Supercharged AI tools are knocking at biomedicine's door. Predictions that they'll solve our most pressing health care challenges compete with doomsday scenarios for daily headlines. The White House Office of Science and Technology Policy recently proposed a "Blueprint for an AI Bill of Rights" that contains five principles for guiding the safe and ethical implementation of AI into the wild.
These principles apply to medical research and health care as well as to commercial and private products. They include the right to safe and effective AI systems, protection from algorithmic discrimination, protection from data privacy violations, the right to opt out of use, and the right to know when an AI is being used and how and why it might affect you.
Commendable as they are, these proposed "rights" lack federal enforceability, according to a new Science Translation Medicine paper. One of the paper's lead authors, David Magnus, the Thomas A. Raffin Professor of Medicine and Biomedical Ethics said that, to achieve the aims of the AI Bill of Rights, multiple regulatory mechanisms across various industry sectors and agencies are urgently needed.
Magnus, director of the Stanford Center for Biomedical Ethics, played key roles in creating regulatory frameworks for human stem cell research and other emerging technologies. Now, he discusses how to navigate the AI landscape as it plays a growing role in health care and medicine.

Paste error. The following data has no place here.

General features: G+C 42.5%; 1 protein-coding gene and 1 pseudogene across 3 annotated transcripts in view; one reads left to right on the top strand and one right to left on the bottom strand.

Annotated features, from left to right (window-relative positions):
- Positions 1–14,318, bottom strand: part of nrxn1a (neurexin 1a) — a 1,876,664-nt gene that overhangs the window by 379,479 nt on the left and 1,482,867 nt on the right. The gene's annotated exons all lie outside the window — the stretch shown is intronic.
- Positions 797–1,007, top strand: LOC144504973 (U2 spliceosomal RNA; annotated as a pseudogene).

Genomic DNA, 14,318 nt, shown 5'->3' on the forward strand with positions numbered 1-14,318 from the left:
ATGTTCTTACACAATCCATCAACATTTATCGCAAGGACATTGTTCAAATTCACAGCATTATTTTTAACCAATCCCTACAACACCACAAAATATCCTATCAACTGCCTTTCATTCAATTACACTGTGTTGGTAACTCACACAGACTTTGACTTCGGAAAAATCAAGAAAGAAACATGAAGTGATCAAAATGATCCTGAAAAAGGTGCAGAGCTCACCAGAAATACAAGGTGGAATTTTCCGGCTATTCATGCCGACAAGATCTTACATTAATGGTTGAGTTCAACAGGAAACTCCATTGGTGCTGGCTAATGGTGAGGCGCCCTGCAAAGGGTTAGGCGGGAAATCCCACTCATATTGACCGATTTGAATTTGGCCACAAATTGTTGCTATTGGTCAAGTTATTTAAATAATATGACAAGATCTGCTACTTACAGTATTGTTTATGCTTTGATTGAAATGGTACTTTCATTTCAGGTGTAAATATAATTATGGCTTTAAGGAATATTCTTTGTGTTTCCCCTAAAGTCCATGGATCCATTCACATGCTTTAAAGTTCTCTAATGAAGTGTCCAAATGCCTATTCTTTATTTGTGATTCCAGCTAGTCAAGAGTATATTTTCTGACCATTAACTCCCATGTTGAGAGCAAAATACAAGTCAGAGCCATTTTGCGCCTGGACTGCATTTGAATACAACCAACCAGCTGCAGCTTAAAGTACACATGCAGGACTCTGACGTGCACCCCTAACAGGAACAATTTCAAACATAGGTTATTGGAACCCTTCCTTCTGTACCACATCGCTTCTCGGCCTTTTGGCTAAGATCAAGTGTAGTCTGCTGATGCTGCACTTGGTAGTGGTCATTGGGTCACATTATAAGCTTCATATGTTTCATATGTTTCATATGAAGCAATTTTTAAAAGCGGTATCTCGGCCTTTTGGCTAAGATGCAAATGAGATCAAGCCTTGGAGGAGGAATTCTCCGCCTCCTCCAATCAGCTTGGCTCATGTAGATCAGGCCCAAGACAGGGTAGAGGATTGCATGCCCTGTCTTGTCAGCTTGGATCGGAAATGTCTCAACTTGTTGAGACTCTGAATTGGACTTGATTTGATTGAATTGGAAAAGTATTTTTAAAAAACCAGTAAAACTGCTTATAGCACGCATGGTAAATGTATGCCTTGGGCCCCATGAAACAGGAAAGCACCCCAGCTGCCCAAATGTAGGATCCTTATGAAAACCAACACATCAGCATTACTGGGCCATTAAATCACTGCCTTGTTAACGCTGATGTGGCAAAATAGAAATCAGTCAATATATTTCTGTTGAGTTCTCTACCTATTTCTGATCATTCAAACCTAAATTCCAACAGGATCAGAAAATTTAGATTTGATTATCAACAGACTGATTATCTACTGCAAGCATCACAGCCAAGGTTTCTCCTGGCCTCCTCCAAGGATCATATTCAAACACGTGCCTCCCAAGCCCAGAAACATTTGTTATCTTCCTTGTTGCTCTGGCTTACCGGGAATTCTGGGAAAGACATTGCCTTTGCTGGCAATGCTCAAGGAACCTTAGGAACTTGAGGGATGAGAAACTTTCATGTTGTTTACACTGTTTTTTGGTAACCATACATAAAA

How can AI help physicians, researchers, and patients, if deployed thoughtfully and cautiously?
AI could help us see dramatic improvements in efficiency and access to different aspects of health care. It could lead to improvements in research and expedite the development of new treatments and pharmaceuticals. We could see dramatic improvements in the implementation of genetic research and see an acceleration of precision medicine.
For example, by quickly analyzing huge amounts of genomic data, AI could help tailor medical treatments to an individual cancer patient's genetic makeup, leading to more effective treatments with fewer side effects. AI could also bring greater equity to the health care system by, say, identifying and eliminating biases in healthcare decision making and by improving remote access to expertise, and thus early diagnosis, for underserved populations.
But we want to be careful about expectations. Big advances such as these may still be decades away.
What are the challenges?